…………Aside from the lengthy computations, the Cook’s Distance procedure follows much the same format as other T-SQL solutions I’ve posted in this series. One of the few differences is that there is an extra Column parameter so that the user can compare two columns in any database for which they requisite access, since Cook’s Distance involves a comparison between two columns rather than a test of a single column as in previous tutorials. The @DecimalPrecision parameter is still available so that users can avoid arithmetic overflows by manually setting a precision and scale appropriate to the columns they’ve selected. To decomplicate things I omitted the usual @OrderByCode for sorting the results and set a default of 2 for @NumberOfFittedParameters. As usual, the procedure resides in a Calculations schema and there is no code to handle validation, SQL injection or spaces in object names. Uncommenting the next-to-last line allows users to debug the dynamic SQL.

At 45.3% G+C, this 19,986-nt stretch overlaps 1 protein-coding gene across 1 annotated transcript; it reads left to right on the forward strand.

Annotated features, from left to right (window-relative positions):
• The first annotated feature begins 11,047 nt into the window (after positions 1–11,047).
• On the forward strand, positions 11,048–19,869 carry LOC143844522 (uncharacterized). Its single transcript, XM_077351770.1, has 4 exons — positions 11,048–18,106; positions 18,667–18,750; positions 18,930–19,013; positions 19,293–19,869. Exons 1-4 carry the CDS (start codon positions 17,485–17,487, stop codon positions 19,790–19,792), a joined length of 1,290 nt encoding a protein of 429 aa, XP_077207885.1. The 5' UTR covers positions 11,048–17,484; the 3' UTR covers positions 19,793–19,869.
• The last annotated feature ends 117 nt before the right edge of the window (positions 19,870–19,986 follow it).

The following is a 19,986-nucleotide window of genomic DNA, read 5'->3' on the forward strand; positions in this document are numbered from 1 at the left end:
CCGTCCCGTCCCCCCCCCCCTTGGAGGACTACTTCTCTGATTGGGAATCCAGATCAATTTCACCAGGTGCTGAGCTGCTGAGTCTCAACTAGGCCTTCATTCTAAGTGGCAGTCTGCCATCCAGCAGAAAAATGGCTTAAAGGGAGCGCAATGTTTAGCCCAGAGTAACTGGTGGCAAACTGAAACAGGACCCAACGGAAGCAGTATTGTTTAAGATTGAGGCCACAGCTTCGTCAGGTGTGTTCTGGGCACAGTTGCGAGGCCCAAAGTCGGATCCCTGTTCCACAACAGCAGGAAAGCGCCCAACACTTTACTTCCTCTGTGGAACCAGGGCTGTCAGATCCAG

** Figure 2: Results for the Cook’s Distance Query**EXEC Calculations.CooksDistanceSP

@Database1 = N’DataMiningProjects‘,

@Schema1 = N’Health‘,

@Table1 = N’DuchennesTable‘,

@Column1 = N’PyruvateKinase‘,

@Column2 = ‘Hemopexin’

…………As I have in many previous articles, I ran the first test query against a 209-row dataset on the Duchennes form of muscular dystrophy, which I downloaded from the Vanderbilt University’s Department of Biostatistics. As the results in Figure 2 show, the protein Hemopexin had the greatest influence on the Pyruvate Kinase enzyme at the 126^{th} record. Here the Cook’s Distance was 0.081531, which was about 4 times higher than the value for the sixth-highest Cook’s Distance, with a bigint primary key of 23, so we may safely conclude that this record is an outlier, unless existing domain knowledge suggests that this particular point is supposed to contain such extreme values. Be warned that for a handful of value pairs, my figures differ from those obtained in other mining tools (which believe it or not, also have discrepancies between each other) but I strongly suspect that depends on how nulls and divide-by-zeros are dealt with, for which there is no standard method in Cook’s D. These minor discrepancies are not of critical importance, however, since the outlier detection figures are rarely plugged into other calculations, nor is it wise to act on them without further inspection.